I’m pretty sure it is some kind of chemical response. Some kid just have more of it than others. We’ll just have to keep working on it.

  • Lily October 26, 2017, 8:38 pm

    Hi Joe, sorry to hear about Junior’s hearing loss. But you guys are helping him so I’m sure things are going to be better and Junior can handle it.

    As for the behavior problem, I actually teach K to walk away from bullies instead of confronting them. K ran into a couple of bullies already this year, so we talked about tactics. 1) Always try to avoid/ walk away from troublemakers first. 2) But if the bullies threaten her or her friends, then she needs to be ready to DEFEND (verbally and physically). We gotta choose our battles. Let’s talk more in person in December.


    • retirebyforty October 27, 2017, 8:51 am

      I tell Junior to avoid certain kids too, but it doesn’t always work. There are not a lot of space at the classroom and playground.

  • Stockbeard October 26, 2017, 8:58 pm

    Hey Joe, I don’t know if this will help but it sounds to me that JR is just reacting “strongly” to what he perceives as being bullied (or injustice, as others have mentioned above me). As a kid, there were multiple times were I felt I was being bullied, simply because I was smaller/weaker than the other kids (bear in mind: that was my perception. From the bigger kids’ perspective, maybe we were all just “having fun”*).

    I grew out of my anger by realizing that there were other kids being bullied even more than me, and trying as much as possible to help them rather than feel sorry for myself.

    So here’s my sneaky suggestion: maybe JR could be able to funnel his anger into more righteous battles, such as helping smaller kids 🙂

    Ha, then again, not sure how one would guide their kid to do that, but a huge part of me brushing off the bullying as a kid/teenager was to realize there were other people suffering much more than me, and starting feeling sorry/angry for others rather than for myself.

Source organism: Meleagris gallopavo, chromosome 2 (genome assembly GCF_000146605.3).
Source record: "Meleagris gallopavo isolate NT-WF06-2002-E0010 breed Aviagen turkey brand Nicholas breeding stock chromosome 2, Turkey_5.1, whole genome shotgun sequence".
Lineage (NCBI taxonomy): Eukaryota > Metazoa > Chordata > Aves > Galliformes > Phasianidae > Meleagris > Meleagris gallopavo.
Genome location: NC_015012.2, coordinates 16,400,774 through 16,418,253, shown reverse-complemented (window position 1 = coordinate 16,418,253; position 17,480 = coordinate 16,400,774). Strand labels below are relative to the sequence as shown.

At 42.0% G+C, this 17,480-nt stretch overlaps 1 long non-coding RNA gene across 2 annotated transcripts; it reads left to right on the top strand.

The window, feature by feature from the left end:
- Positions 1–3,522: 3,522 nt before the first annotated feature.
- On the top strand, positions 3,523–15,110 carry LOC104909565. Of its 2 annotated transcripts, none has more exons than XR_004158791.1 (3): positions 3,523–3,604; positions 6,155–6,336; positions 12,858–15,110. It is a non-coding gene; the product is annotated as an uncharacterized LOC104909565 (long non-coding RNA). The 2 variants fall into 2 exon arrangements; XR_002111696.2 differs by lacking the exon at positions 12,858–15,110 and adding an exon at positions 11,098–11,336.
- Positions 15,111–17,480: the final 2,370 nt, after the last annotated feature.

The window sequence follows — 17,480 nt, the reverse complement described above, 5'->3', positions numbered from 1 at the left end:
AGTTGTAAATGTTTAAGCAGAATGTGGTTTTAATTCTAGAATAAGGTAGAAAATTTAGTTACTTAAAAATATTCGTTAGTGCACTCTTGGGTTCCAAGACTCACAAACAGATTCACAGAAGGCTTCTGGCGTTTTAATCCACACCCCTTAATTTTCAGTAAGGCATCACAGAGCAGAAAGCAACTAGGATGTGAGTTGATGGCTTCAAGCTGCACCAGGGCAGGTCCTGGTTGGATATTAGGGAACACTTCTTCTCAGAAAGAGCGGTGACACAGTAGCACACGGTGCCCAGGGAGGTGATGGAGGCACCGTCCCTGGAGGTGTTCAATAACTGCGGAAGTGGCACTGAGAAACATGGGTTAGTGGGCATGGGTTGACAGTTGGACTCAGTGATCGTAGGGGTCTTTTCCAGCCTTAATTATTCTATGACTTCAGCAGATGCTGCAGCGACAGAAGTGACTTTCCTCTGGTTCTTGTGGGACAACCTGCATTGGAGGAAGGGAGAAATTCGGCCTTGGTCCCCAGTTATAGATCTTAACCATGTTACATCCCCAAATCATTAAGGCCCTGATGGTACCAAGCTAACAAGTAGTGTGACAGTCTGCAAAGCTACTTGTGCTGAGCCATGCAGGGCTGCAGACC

A friend of ours also just got news from the doctor that their 5 year old needs hearing aid, most likely on both ears. Good luck going through this, but also remember the happiness treadmill effect: after a while, for you and your son, this will be “everyday life”, and I honestly think it’s one of the least “life-impacting” medical conditions out there. I’d be surprised if there was any study out there saying that people needing hearing-aid are fundamentally less happy than others 🙂

    * I have this theory that bullies in general don’t realize that they are bullies

    • retirebyforty October 27, 2017, 8:54 am

      Thanks for your comment. I will talk to him more about this. He said there are certain kids that are “crazy.” But I’m not sure what that mean. Sounds like being a little kid to me, but maybe they are bullies.
      You’re right about the hearing loss. It’s not a big deal for now because his right ear is good. Hopefully, his left ear is stable now and doesn’t deteriorate further.

  • [email protected] October 27, 2017, 6:30 am

    Hi Joe,
    Thanks for the update. After being the principal at that level for 7 years, I have some materials I can send you that might help your little guy with the scuffling at school. I’ll send them your way after FinCon. Glad the hearing issue was found as that can be the root of other problems too. Wish you were here in Dallas!

    • retirebyforty October 27, 2017, 8:56 am

      It’d be great to get some materials from you. Have fun at FinCon! Sorry we didn’t make it this year. I’d love to meet you in person.

  • Kris October 27, 2017, 2:32 pm

    I think when your son gets older and matures, he will figure out when it’s worth backing down and standing up for yourself instead of always defending himself when he thinks he getting ‘bullied’. After all the altercations he had, he may realize that he has a reputation of always fighting for himself and thus the other classmates can try to be friends instead of battling each other.